Thursday, February 18, 2016

Psalm 27

Genesis 13:1-7, 14-18

Philippians 3:2-12

Lot, who was traveling with Abram, was also rich in sheep and cattle and tents. But the land couldn’t support both of them; they had too many possessions.

[Genesis 13:5-6 The Message]

Family Feus
Family Feud

Whenever I feel a need for mindless entertainment, I watch television game shows. My favorite is Family Feud hosted by comedian Steve Harvey. Two families compete for a chance to win $20,000 and a brand new car. The questions are inane and the contestants’ answers are fodder for Harvey’s suggestive, often risqué jokes. As I said – it’s mindless entertainment.

But at its premise is the age-old truism that greed triggers strife among otherwise decent people. It’s as old a story as that of Abram and Lot; relatives with many possessions between them, but who couldn’t live together because of the quarrels that broke out among their hired hands.

Every family has experienced the same type of conflict at one time or another. It typically follows a death, when relatives fight over an inheritance. Siblings part ways without speaking to each other for years, if ever again.

Many of the controversies that are in dispute in the political arena over government spending, entitlement programs, health care and social services, are rooted in greed. Big business and labor are in constant combat over wages, benefits and working conditions; each side wanting more from the other.

Not even the church can escape it. A common occurrence takes place around this time of the year when the normally calm, faithful church folk, who for months have built up the war chest of their belligerence, ambush the annual congregational meeting to wage a bitter battle over the budget. It’s every pastor’s (and church council’s) nightmare.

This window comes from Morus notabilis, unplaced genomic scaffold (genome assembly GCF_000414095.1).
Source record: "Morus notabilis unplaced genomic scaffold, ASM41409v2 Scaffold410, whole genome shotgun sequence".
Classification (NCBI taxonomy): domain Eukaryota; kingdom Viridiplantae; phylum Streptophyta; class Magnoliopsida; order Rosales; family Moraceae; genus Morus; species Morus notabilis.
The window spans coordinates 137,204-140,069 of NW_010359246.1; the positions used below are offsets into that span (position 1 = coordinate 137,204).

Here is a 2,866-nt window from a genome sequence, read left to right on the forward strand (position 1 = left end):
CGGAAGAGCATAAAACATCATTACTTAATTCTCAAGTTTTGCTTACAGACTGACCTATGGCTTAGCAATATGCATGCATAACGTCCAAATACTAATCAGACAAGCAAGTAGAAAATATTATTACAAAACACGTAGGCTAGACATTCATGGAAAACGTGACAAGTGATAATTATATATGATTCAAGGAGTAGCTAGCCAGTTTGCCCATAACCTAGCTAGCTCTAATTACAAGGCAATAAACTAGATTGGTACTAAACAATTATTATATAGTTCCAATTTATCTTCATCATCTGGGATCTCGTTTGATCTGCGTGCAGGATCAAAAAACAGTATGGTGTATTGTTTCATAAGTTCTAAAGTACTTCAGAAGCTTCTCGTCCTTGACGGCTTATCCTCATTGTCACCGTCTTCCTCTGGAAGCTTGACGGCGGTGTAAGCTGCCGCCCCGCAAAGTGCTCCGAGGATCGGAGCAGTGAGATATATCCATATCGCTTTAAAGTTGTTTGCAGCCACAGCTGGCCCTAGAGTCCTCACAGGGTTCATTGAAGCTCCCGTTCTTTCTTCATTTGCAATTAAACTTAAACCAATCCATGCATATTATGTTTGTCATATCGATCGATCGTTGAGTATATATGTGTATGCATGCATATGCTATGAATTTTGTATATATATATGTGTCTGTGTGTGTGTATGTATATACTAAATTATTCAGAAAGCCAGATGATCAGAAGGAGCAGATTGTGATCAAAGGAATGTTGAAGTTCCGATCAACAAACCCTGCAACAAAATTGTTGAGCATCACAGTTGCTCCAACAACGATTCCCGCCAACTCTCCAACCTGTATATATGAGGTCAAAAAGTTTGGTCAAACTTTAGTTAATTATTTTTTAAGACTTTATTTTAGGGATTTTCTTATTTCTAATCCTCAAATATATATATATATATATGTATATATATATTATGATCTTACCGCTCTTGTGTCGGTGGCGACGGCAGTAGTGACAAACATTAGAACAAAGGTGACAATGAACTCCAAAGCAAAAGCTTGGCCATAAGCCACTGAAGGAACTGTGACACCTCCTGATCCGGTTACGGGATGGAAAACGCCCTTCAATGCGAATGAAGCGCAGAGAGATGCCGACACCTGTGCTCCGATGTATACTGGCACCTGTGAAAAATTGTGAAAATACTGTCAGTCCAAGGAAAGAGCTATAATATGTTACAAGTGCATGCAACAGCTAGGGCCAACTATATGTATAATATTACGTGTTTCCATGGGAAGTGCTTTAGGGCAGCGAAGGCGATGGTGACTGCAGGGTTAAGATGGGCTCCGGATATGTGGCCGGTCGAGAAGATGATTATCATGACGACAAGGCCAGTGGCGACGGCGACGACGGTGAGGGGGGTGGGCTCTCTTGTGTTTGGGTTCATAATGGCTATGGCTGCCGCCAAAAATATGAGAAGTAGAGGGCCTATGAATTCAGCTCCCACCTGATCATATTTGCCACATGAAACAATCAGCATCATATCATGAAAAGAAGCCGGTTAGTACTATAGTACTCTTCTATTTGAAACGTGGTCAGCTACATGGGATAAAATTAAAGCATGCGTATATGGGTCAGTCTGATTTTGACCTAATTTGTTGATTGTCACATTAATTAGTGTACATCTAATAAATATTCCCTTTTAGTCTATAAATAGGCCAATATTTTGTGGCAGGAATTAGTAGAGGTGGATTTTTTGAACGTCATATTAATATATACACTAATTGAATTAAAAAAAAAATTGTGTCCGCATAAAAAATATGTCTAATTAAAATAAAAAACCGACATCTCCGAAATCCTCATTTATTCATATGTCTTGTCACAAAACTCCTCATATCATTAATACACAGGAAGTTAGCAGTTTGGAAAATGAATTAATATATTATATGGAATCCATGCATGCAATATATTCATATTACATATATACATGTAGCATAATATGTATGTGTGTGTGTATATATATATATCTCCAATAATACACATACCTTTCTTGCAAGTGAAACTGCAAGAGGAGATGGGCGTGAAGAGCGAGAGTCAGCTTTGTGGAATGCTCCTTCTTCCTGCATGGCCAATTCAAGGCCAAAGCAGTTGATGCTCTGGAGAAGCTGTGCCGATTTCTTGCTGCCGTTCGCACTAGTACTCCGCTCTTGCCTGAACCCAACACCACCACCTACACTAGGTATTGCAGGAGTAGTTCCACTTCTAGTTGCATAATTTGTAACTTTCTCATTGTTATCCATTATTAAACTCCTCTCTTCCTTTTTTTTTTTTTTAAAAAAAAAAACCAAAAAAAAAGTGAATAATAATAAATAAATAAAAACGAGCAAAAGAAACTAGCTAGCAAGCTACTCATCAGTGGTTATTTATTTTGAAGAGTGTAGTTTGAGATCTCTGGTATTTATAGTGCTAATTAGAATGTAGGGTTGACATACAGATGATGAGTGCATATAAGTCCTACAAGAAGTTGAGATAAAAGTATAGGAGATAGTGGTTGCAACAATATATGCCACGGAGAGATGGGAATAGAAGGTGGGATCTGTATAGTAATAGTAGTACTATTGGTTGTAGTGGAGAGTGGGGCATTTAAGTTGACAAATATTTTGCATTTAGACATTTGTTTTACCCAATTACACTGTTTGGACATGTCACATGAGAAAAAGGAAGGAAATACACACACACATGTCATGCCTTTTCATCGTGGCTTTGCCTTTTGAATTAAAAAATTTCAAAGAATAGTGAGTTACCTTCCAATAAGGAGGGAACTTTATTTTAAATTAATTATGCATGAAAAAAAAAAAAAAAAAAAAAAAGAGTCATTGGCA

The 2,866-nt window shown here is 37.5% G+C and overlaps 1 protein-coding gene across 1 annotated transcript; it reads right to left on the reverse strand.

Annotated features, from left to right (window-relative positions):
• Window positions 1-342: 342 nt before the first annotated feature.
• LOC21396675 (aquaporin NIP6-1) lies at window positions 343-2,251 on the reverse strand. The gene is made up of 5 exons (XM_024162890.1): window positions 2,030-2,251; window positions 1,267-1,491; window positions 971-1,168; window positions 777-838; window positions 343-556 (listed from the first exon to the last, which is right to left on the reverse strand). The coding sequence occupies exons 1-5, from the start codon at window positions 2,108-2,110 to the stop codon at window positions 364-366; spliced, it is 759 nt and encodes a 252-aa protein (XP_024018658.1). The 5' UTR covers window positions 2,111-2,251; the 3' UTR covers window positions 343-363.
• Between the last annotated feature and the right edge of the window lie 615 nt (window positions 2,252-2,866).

Abraham and Lot divide their land.
Abraham and Lot divide their land.

Abram decides to give his nephew, Lot, the choice of land in order to avoid conflict. It appears at first as if Lot gets the better of the bargain. But if you read on to the subsequent chapters you know that Lot’s decision doesn’t turn out so well for him or his family.

The difference comes down to the fact that Abram trusts in God’s promises. That seems so difficult for many of us – dare I say, all of us – to do. Lot chose the immediate over the future. And we, like Lot, usually seek the short-term solutions, the quick fixes, based on the bottom line and motivated by selfishness and materialism, which often have negative consequences in the long run. Material wealth doesn’t guarantee a life of prosperity.

Due to our human sinful nature, family feuds will continue. But they don’t have to flourish.

 Everything you see, the whole land spread out before you, I will give to you and your children forever,” God says to Abram. Likewise, God’s abundant blessings are ours. They may not be immediately obvious; they may not even happen in our lifetime, but they will eventually come to pass.

Be strong, and let your heart take courage;

    wait for the Lord!

[Psalm 27:14 NRSV]

2 comments

  1. We did not seem to have a disagreement concerning our proposed budget, nor have we had much disagreement about the budget in the years that I can recall. Sometimes there are questions but ver eldom any real disagreement. ARE WE AN UNUSUAL CONGREGATION???

  2. William,
    I would not call your congregation unusual, but rather, HEALTHY. My brief experience in the office of Bishop has taught me that when there is a budget battle, it’s often not money that’s the issue, but the Pastor. Someone or several people are not happy with the pastor for whatever reason, so they propose cutting the budget with the hope of frustrating him/her to the point of resigning. When people can discuss differences respectfully, as it appears to be in your case, conflict is resolved without rancor. But those who fear or resent the pastor’s authority look for other ways to undermine that authority; and usually, the budget is the most tempting target.
    Lenten Blessings!
    +Bishop Allende

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